The Eastern Fair
The Eastern Fair (Targi Wschodnie in Polish) was a major trade fair in interwar Poland. It was established in 1921 in Lwów (today Lviv), after the end of the Polish-Soviet War, which redrew the Polish-Soviet border and incorporated Galicia into the Second Polish Republic. The aim of the trade fair was to facilitate new business partnerships between Polish and foreign entrepreneurs, especially with Romania, Hungary, and the Soviet Union. Lviv’s location near the border with several foreign countries gave it an important role in stimulating international trade and fostering Poland’s economic development.
The fair was held in Stryi Park (Park Stryjski in Polish), on the site of the National Exhibition of 1894. In addition to dozens of pavilions, the fairground had its own rail siding with a freight station and warehouses, a customs area and customs office, a telephone exchange and post office, and tram connections to the city.
For nearly two decades, the Eastern Fair grew in importance, attracting over 1,000 exhibitors and by the late 1930s attracted 200,000 visitors. The annual trade fair was held 18 times before the invasion of Poland in 1939.
Art Deco Poster Design
One of the legacies of the Eastern Fair is the modernist and Art Deco graphic design, in particular poster art, that was created to advertise the grand event. In fact, it was during the interbellum period that Poland’s rich history of poster art really began to flourish—and the Eastern Fair was a prominent subject.
While poster art was embraced as the a medium of choice for advertising after the the First World War, modernist styles such as Art Deco proved to be a great way to present information to consumers in a simpler and more direct visual language.
“The industrial appeal had influenced the appearance of an Art Deco poster, reflecting on the new ideas in typography and the geometric treatment of a surface. Art Deco design aimed to transfigure the essence of the physical world through simplification, making the visuals more abstract but keeping them within the domain of the figurative, which made them comprehensible and universally acceptable,” from The Irresistible Nature of an Art Deco Poster.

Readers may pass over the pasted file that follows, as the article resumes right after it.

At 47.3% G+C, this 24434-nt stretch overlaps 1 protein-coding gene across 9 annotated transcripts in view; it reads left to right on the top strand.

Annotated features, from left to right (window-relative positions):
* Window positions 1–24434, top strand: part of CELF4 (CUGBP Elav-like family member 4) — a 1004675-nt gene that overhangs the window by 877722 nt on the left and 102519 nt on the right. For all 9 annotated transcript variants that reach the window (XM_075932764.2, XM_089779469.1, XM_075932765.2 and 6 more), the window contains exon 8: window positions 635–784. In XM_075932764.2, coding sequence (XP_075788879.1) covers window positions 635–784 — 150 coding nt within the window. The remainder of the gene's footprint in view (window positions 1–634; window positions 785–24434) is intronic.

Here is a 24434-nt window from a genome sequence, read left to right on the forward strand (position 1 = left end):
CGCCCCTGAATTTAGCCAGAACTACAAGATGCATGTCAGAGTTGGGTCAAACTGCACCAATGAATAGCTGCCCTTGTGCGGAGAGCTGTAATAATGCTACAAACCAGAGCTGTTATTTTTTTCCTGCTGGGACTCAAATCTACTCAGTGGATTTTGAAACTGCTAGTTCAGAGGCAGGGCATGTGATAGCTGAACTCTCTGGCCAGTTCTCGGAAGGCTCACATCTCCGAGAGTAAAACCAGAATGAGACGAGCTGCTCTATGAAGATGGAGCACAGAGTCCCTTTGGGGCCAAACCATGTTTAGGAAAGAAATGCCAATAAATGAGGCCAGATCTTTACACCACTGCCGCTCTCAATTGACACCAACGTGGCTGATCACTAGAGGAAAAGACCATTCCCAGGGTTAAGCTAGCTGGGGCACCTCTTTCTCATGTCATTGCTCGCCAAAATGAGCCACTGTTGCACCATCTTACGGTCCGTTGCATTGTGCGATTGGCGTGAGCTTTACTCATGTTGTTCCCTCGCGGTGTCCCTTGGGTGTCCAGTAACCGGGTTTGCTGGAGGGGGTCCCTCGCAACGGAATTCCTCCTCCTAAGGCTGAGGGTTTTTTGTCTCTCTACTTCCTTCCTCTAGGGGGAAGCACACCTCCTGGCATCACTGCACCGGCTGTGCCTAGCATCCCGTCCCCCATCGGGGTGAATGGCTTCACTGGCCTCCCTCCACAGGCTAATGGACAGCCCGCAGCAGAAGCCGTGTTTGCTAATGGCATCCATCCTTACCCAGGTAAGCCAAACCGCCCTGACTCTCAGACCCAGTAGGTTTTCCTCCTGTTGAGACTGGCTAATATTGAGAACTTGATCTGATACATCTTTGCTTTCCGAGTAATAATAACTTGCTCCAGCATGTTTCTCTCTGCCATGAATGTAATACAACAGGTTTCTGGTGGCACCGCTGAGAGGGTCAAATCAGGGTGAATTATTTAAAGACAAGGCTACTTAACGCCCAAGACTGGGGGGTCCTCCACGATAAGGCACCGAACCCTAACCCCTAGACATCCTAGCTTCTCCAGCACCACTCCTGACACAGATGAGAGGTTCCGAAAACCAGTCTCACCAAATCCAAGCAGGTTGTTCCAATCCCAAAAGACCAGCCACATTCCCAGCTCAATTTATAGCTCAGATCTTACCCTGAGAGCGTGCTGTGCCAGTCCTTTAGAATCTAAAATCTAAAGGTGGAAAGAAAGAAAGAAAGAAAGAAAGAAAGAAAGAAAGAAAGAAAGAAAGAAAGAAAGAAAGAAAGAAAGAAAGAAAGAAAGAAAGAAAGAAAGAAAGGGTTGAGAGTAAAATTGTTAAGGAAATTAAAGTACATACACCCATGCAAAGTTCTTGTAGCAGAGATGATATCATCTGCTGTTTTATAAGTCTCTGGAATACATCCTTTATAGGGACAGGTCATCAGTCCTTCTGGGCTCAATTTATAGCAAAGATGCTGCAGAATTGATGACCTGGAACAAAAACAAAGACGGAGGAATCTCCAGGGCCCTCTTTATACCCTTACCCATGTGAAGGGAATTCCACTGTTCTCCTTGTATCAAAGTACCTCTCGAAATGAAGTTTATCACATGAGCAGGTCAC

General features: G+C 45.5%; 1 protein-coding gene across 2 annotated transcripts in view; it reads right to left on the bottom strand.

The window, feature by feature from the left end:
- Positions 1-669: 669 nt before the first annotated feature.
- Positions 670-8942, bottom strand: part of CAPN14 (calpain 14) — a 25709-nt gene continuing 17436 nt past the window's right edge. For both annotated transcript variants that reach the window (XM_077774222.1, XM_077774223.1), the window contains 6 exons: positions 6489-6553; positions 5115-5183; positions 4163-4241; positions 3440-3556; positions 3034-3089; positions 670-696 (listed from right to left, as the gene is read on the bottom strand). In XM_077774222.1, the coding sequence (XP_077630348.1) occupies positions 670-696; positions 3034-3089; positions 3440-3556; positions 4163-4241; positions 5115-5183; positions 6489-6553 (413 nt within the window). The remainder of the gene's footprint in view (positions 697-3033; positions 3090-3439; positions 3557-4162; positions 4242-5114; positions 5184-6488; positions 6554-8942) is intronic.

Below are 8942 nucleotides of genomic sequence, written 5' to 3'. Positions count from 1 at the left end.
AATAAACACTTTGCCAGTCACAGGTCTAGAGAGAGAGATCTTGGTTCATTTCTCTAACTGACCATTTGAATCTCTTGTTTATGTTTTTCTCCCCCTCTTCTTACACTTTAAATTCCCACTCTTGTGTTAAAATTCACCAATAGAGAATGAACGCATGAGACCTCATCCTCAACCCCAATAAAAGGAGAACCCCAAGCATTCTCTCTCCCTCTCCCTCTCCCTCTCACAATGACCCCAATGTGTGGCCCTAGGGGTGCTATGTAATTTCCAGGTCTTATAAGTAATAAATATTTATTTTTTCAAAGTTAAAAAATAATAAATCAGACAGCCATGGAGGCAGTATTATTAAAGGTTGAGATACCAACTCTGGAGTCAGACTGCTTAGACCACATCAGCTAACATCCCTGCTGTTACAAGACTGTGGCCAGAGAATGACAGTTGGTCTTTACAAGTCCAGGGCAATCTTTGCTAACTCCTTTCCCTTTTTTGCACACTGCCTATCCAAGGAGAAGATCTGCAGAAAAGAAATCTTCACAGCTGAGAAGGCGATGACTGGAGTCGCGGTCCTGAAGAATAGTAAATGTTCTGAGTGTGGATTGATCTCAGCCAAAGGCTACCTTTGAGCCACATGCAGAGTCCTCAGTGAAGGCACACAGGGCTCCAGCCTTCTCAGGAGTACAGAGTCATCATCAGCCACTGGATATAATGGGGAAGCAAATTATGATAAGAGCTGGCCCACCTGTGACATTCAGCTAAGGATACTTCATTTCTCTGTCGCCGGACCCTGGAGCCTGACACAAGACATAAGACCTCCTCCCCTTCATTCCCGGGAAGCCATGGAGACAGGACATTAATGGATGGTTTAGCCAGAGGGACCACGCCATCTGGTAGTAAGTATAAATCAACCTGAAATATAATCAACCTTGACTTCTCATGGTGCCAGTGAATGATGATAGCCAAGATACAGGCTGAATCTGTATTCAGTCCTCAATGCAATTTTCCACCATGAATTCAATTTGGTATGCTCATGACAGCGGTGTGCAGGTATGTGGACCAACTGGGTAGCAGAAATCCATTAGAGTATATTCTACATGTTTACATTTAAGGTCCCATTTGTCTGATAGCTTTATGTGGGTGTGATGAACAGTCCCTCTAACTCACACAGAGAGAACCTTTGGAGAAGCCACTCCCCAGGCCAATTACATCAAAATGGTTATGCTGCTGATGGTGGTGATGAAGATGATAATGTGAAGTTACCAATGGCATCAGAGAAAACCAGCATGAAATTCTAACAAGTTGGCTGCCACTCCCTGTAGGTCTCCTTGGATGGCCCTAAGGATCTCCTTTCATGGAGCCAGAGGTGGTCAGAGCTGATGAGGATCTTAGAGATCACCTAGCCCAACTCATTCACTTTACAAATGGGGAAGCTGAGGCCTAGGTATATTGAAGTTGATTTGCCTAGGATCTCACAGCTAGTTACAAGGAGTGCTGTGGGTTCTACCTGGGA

As for Poland in particular, “Art Deco posters present evolution in Polish typography. It consists in abandonment of formal discipline and approval of the freedom of design….The decorative form of poster appeared after rejecting the rule of writing in horizontal lines and homogeneity of fonts and their size. The decorative art introduced new proportions of letters, whose legibility and visibility are in harmony,” from Polish Art Deco Posters in Lviv.
Taking the above into consideration, it is no wonder that the most receptive creators of posters in this period were architects who applied the rules of geometry to their graphic design. Accordingly, many of the logo and poster designs for the Eastern Fair were created by architecture students, such as Tadeusz Teodorowicz-Todorowski of the Lviv Polytechnic and Tadeusz Gronowski of the Warsaw University of Technology. In fact, Tadeusz Gronowski was the first graphic designer in Poland to specialize in poster art and is considered the Father of the Polish Poster (see The Legacy of Polish Posters).
Below is a collection of posters advertising the Eastern Trade Fair. As the fair was international, we see that the posters are in several different langauges, including Polish, English, French, German, Italian, and Czech. (Interestingly, I haven’t come across any posters using Ukrainian. This is probably due to the fact that Polish was the official and dominant language in Lviv at the time. Furthermore, few Ukrainians participated in the fair due to both economic and political reasons.) The same exact design or a slight variation of the same design could be used for different languages, for different years, or in various media. For example, there are two images below that look like postage stamps; however, as they don’t have a denomination, they were probably used in other ways.
By Areta Kovalska